The Vermont Fish & Wildlife Department is providing the following list of certified leashed tracking dog owners who volunteer during the hunting seasons to help hunters locate deer, bear or moose that have been shot during hunting season but not yet recovered.
The annual spiny softshell turtle beach cleanup day is on Saturday, October 27, and Vermont Fish & Wildlife is looking for volunteers to help. Participants are asked to arrive at North Hero State Park between 10 and 11 a.m., as the group may move on to another site by 11.
A new boardwalk at the popular Moose Bog will provide additional opportunities for people to see wildlife in Vermont’s Northeast Kingdom. The boardwalk, which was built to comply with the Americans with Disabilities Act, provides an immersive experience in nature at the Wenlock Wildlife Management Area in Ferdinand, Vermont.
The Vermont Fish & Wildlife Department is reminding hunters of a regulation designed to help keep Vermont deer healthy by banning the use of any deer lure containing deer urine or other deer bodily fluids.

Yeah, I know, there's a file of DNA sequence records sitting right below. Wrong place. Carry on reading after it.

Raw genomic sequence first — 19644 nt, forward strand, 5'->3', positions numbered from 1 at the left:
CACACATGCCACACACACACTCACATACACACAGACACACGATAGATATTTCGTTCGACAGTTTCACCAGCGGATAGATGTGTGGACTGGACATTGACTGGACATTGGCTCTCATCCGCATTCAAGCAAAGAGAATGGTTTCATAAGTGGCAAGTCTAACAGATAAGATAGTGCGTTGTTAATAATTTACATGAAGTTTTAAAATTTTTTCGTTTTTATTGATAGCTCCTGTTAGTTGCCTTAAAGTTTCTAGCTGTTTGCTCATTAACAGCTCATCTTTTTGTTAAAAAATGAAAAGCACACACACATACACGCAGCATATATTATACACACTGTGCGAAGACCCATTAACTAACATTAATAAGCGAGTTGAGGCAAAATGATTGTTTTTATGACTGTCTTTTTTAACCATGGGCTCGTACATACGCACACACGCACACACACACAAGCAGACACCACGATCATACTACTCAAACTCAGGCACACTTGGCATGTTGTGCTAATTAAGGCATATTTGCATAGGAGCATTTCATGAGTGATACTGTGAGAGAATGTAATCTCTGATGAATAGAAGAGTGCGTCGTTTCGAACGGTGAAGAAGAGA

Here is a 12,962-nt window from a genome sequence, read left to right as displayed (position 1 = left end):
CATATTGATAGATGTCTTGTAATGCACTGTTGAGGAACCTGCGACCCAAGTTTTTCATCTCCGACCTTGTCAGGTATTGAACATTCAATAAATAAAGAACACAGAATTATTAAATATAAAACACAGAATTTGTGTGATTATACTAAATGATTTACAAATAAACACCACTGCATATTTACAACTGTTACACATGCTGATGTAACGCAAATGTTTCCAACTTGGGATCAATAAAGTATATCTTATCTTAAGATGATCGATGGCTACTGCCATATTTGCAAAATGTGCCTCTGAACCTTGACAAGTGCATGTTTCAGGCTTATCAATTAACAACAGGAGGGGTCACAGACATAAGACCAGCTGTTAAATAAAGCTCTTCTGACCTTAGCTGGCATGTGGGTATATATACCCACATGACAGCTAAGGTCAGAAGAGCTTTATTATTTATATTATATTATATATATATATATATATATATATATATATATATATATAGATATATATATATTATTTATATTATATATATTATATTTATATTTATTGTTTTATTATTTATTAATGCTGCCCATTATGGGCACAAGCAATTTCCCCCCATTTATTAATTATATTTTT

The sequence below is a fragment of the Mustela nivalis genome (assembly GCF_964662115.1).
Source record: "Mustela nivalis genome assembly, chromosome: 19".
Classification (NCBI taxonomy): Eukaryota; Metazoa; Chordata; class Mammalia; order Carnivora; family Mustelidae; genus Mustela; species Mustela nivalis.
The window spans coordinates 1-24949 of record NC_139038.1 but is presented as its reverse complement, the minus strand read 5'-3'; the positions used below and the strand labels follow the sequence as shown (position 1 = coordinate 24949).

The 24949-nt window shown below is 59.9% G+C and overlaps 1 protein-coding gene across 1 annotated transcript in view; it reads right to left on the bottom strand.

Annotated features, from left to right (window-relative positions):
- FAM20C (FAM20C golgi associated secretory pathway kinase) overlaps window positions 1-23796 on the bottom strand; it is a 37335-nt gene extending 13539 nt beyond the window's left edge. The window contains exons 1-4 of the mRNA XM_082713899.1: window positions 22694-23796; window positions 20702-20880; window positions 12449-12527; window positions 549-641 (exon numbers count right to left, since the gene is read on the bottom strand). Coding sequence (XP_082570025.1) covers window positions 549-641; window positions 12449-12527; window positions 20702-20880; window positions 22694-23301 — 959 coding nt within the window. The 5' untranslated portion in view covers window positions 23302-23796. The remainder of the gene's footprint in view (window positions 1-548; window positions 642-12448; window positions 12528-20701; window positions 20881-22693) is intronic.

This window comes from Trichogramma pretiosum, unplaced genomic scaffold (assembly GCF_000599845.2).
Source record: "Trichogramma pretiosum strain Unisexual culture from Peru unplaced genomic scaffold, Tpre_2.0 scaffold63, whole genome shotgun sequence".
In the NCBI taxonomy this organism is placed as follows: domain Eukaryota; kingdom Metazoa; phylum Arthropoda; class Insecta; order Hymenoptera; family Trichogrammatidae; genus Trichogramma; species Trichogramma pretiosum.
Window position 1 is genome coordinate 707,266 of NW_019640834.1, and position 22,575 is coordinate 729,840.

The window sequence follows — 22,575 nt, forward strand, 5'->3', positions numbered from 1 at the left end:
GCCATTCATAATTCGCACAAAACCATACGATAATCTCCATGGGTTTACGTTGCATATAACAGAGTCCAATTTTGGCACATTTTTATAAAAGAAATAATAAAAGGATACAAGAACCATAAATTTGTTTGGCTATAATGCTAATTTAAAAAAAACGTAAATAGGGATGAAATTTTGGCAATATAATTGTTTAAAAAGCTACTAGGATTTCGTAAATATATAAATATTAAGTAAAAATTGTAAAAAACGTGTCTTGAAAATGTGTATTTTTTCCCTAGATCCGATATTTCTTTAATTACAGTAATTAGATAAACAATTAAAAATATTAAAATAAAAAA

The Vermont Fish & Wildlife Department says it has several thousand unallocated antlerless deer permits to be used in the December 1-9 muzzleloader deer season after it held its annual permit lottery on September 26.
Waterfowl hunters who will have retrieving dogs with them during Vermont’s waterfowl hunting seasons should check waterbodies for cyanobacteria (also known as blue-green algae) blooms before allowing their dogs in the water according to the Vermont Agency of Natural Resources.
A youngster’s first hunt can mark the beginning of a lifelong passion for the outdoors and a commitment to wildlife conservation. There is no finer time to begin this journey than during Vermont’s upcoming youth waterfowl hunting weekend on September 29 and 30
Deer hunters who applied for a Vermont muzzleloader season antlerless deer permit by the August 29 deadline can now go to the Vermont Fish & Wildlife website (www.vtfishandwildlife.com) to see if they won a permit.